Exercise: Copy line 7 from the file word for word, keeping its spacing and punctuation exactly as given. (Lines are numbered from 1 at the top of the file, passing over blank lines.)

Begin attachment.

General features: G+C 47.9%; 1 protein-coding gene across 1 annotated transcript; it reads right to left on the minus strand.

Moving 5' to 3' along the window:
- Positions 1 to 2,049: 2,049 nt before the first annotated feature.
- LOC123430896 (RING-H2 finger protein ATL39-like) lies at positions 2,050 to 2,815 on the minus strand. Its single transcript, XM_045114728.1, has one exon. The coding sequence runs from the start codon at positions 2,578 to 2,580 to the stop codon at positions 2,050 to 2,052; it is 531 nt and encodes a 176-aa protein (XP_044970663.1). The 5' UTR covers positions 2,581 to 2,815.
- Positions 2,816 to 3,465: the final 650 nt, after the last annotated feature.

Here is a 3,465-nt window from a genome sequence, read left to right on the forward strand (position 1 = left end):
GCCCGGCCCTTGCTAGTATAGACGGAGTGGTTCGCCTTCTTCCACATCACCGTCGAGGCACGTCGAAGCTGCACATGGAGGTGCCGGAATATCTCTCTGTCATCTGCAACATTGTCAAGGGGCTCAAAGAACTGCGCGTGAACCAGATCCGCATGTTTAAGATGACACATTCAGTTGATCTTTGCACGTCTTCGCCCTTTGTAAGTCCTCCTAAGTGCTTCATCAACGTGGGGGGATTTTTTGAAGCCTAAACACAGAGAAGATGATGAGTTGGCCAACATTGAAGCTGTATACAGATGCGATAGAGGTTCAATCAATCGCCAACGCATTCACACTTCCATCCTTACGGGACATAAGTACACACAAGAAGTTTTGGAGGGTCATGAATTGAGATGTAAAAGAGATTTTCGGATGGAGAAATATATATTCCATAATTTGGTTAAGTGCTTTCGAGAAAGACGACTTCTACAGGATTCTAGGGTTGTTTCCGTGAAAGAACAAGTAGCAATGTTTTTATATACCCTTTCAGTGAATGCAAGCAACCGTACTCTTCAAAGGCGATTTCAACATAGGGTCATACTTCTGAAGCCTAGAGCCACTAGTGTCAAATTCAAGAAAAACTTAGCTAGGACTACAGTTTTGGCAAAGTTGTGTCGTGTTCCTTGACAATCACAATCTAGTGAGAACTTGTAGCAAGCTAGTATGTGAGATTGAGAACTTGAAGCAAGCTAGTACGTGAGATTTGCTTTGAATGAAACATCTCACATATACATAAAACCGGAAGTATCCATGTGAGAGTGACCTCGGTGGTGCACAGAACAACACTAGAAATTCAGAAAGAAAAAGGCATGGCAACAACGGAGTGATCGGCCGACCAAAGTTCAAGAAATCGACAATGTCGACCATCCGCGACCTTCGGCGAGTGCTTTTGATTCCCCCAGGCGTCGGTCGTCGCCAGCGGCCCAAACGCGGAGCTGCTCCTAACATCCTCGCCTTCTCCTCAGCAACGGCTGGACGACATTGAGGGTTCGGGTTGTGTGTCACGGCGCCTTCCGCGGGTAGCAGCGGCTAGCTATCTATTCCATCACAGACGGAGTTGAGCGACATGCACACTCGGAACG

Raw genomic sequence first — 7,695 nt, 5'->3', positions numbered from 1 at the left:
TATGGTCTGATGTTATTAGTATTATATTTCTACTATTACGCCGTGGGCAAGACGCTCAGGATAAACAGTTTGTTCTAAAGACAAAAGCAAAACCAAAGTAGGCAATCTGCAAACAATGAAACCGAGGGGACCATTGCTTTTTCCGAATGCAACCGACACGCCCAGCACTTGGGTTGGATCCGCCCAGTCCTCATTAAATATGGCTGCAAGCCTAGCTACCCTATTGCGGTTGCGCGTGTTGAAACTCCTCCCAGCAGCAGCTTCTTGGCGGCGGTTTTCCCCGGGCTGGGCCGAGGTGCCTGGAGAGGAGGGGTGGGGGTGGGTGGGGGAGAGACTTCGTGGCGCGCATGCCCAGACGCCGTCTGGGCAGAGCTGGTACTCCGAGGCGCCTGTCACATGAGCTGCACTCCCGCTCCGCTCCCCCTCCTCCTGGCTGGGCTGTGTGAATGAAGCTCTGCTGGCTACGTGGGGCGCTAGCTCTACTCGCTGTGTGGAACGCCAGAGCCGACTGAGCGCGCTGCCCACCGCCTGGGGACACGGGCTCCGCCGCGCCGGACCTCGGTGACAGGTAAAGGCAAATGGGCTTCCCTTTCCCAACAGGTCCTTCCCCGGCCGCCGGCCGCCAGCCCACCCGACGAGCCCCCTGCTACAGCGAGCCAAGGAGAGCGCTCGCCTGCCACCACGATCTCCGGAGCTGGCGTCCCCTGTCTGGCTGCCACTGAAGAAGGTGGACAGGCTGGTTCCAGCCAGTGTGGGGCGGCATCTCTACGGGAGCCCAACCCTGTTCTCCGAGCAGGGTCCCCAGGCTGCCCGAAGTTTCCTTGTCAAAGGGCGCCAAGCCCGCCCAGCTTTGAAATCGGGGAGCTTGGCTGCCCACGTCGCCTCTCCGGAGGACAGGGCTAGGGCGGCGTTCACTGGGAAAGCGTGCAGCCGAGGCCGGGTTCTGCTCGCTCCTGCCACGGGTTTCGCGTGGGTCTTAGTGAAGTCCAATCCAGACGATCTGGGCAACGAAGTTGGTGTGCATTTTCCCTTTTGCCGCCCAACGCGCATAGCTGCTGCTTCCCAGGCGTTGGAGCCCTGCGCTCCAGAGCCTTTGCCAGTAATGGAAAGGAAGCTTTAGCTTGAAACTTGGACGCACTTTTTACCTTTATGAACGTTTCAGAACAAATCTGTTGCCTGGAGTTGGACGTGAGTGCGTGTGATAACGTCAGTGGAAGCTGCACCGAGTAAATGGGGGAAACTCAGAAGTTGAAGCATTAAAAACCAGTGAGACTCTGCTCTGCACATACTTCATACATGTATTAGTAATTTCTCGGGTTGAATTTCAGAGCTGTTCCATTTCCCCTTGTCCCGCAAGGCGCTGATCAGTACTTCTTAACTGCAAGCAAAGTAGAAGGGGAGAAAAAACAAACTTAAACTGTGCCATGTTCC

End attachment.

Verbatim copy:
GCCCGGCCCTTGCTAGTATAGACGGAGTGGTTCGCCTTCTTCCACATCACCGTCGAGGCACGTCGAAGCTGCACATGGAGGTGCCGGAATATCTCTCTGTCATCTGCAACATTGTCAAGGGGCTCAAAGAACTGCGCGTGAACCAGATCCGCATGTTTAAGATGACACATTCAGTTGATCTTTGCACGTCTTCGCCCTTTGTAAGTCCTCCTAAGTGCTTCATCAACGTGGGGGGATTTTTTGAAGCCTAAACACAGAGAAGATGATGAGTTGGCCAACATTGAAGCTGTATACAGATGCGATAGAGGTTCAATCAATCGCCAACGCATTCACACTTCCATCCTTACGGGACATAAGTACACACAAGAAGTTTTGGAGGGTCATGAATTGAGATGTAAAAGAGATTTTCGGATGGAGAAATATATATTCCATAATTTGGTTAAGTGCTTTCGAGAAAGACGACTTCTACAGGATTCTAGGGTTGTTTCCGTGAAAGAACAAGTAGCAATGTTTTTATATACCCTTTCAGTGAATGCAAGCAACCGTACTCTTCAAAGGCGATTTCAACATAGGGTCATACTTCTGAAGCCTAGAGCCACTAGTGTCAAATTCAAGAAAAACTTAGCTAGGACTACAGTTTTGGCAAAGTTGTGTCGTGTTCCTTGACAATCACAATCTAGTGAGAACTTGTAGCAAGCTAGTATGTGAGATTGAGAACTTGAAGCAAGCTAGTACGTGAGATTTGCTTTGAATGAAACATCTCACATATACATAAAACCGGAAGTATCCATGTGAGAGTGACCTCGGTGGTGCACAGAACAACACTAGAAATTCAGAAAGAAAAAGGCATGGCAACAACGGAGTGATCGGCCGACCAAAGTTCAAGAAATCGACAATGTCGACCATCCGCGACCTTCGGCGAGTGCTTTTGATTCCCCCAGGCGTCGGTCGTCGCCAGCGGCCCAAACGCGGAGCTGCTCCTAACATCCTCGCCTTCTCCTCAGCAACGGCTGGACGACATTGAGGGTTCGGGTTGTGTGTCACGGCGCCTTCCGCGGGTAGCAGCGGCTAGCTATCTATTCCATCACAGACGGAGTTGAGCGACATGCACACTCGGAACG